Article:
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Diaper porn and pimples: What the jury did and didn’t hear at an epic murder trial

Diaper porn and pimples: What the jury did and didn’t hear at an epic murder trial
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More than seven years after Allan Lanteigne was beaten to death in the foyer of his Ossington Ave. home, a jury is now finally deliberating the fate of the two men charged with his murder.

Lanteigne’s husband, Demitry Papasotiriou-Lanteigne, 38, and his lover, Michael Ivezic, 57, have been on trial for first-degree murder — a plot the Crown said was driven by their plan to cash in on Lanteigne’s $2-million life insurance policy.

Allan Lanteigne, shown in an undated photo, was found beaten to death in the foyer of his Ossington Ave. home on March 3, 2011.  (Toronto Police)

For the past six months, courtroom 4-9 at the Superior Court of Justice in Toronto has featured an eclectic mix of evidence and characters: from intimate emails and diaper porn to a soldier judge and a combative defendant who acted as his own lawyer. There was also plenty the jury wasn’t told.

The story began on March 3, 2011 when the 49-year-old University of Toronto accounting clerk was found dead in the matrimonial home. There were no signs of forced entry.

More than a year and a half later, Toronto police arrested Papasotiriou-Lanteigne. Ivezic was arrested in Athens, Greece two months after that, and extradited in early June 2013.

Both men denied any involvement.

The Crown’s case against Ivezic, the alleged assailant, was undeniably stronger: his DNA was found in Lanteigne’s fingernail clippings, and he was in the GTA at the time of the killing, while Papasotiriou-Lanteigne was living in Greece.

But the prosecution got off to a bumpy start.

Allan Lanteigne, centre left, and Demitry Papasotiriou-Lanteigne, centre right, shown at their wedding reception with unidentified guests.  (Court exhibit)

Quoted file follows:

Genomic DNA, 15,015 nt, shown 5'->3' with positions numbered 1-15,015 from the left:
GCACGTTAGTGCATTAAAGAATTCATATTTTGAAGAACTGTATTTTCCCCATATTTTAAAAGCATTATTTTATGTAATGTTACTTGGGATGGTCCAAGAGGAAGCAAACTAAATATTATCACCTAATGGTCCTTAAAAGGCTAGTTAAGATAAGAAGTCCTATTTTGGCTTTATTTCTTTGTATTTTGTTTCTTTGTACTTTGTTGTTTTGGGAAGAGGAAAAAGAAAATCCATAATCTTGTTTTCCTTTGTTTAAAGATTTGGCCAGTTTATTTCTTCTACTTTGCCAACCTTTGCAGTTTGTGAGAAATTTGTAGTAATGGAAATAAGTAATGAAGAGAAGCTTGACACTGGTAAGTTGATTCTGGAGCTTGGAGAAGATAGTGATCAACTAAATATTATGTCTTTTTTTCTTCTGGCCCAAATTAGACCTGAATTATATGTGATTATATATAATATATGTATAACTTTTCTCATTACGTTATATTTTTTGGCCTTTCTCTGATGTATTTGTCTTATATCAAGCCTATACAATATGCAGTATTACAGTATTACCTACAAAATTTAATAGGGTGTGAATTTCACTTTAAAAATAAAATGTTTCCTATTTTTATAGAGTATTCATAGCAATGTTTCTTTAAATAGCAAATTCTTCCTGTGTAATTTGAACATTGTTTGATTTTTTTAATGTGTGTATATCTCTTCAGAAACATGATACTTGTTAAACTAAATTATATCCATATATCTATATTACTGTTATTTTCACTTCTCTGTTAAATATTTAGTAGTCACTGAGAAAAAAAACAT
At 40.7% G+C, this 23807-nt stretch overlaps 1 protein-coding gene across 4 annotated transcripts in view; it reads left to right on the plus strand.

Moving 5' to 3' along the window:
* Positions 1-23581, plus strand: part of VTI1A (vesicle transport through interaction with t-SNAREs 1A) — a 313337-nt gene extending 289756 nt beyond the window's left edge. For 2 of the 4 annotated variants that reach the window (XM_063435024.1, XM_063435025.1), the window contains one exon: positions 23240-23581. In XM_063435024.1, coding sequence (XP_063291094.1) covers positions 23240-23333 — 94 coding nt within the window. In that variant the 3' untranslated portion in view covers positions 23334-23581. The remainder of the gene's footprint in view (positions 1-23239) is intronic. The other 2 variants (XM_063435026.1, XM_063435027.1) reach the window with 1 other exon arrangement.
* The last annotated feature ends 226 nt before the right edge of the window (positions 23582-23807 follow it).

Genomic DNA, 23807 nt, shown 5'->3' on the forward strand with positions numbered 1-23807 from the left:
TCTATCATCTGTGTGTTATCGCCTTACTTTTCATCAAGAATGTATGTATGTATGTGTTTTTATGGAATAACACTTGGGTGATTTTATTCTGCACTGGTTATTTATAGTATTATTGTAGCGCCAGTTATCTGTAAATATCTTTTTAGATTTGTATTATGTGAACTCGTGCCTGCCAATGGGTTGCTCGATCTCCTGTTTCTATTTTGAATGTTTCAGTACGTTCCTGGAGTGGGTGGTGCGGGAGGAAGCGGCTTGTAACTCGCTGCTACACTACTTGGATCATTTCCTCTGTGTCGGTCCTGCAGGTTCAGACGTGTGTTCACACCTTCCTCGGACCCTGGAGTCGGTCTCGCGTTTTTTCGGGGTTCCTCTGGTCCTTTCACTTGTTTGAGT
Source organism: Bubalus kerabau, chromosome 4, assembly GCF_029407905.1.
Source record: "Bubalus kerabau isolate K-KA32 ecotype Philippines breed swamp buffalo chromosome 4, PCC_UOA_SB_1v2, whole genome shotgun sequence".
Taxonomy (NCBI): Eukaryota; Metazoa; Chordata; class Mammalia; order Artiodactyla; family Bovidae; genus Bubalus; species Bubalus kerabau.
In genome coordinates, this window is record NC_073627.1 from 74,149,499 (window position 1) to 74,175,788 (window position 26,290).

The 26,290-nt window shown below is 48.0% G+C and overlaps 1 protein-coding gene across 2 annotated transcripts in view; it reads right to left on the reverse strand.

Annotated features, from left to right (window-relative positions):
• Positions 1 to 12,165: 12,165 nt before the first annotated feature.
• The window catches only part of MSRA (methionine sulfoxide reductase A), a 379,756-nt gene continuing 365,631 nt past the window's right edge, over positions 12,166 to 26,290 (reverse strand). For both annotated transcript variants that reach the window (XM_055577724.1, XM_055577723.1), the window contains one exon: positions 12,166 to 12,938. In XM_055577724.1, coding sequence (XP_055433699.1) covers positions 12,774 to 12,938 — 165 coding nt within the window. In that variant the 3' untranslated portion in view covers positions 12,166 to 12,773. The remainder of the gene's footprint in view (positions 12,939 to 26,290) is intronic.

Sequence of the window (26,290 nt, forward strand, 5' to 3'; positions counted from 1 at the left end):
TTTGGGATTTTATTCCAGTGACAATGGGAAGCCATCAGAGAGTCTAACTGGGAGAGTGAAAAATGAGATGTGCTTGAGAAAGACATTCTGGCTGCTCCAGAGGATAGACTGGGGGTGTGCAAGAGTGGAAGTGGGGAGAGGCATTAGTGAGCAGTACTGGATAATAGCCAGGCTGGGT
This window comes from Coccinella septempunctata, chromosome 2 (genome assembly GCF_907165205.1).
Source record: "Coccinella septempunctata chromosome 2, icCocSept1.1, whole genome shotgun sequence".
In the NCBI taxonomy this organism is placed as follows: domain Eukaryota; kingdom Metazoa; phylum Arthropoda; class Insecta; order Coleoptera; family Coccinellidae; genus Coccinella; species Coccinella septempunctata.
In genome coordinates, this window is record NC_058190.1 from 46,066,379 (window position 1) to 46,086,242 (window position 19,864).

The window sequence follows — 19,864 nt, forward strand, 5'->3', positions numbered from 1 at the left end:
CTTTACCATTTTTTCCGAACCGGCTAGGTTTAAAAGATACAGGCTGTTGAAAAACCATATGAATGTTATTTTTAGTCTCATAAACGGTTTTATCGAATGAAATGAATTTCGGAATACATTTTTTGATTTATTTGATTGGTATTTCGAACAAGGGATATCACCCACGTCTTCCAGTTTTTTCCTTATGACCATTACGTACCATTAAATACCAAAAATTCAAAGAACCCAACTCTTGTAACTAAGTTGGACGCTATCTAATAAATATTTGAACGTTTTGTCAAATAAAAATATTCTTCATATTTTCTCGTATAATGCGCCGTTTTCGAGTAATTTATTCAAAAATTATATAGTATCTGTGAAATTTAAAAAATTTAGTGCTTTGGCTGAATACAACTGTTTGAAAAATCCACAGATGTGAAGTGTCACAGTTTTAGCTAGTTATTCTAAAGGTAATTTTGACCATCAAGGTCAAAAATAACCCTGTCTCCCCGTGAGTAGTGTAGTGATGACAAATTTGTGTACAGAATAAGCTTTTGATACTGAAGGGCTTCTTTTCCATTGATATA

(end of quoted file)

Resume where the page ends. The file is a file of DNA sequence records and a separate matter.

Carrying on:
Although Ivezic was committed to stand trial for murder following a preliminary hearing in 2014, Ontario Court Justice Shaun Nakatsuru discharged Papasotiriou-Lanteigne on the grounds that there wasn’t enough evidence against him.

The Ministry of the Attorney General then took the rare step of issuing a preferred indictment, which reinstated the murder charge, and Papasotiriou-Lanteigne was rearrested.

Papasotiriou-Lanteigne promptly challenged that action, alleging bias on the part of the man who signed the indictment, Deputy Attorney General Patrick Monahan — who was a professor at Osgoode Hall law school when Papasotiriou-Lanteigne was a student there.

Superior Court Justice Ian Nordheimer heard days of evidence before ultimately refusing to quash the indictment. Nevertheless, a trial date of September 2016 was vacated because the defendants were without lawyers.

The pair spent the next year launching a series of legal challenges. Ivezic produced a steady stream of disclosure demands, all requiring courtroom litigation with an army of lawyers. In one of many pretrial rulings, Nordheimer noted there had been more than 50 court appearances, “including 30 where disclosure played a role.”

Last September, Nordheimer released what would be his last decision in the case. The defendants had asked that the prosecutors be removed, alleging they had tampered with records and evidence, lied to the defence and the court and colluded with police. “The evidence in support of those allegations is difficult to find,” Nordheimer wrote.

Within days, he was appointed to the Ontario Court of Appeal.

Justice Robert Goldstein, a fitness buff and Canadian army reservist who once took a break from his job as a federal Crown attorney to serve in Afghanistan, took over as the trial judge when Justice Ian Nordheimer was appointed to the Ontario Court of Appeal.  (YouTube)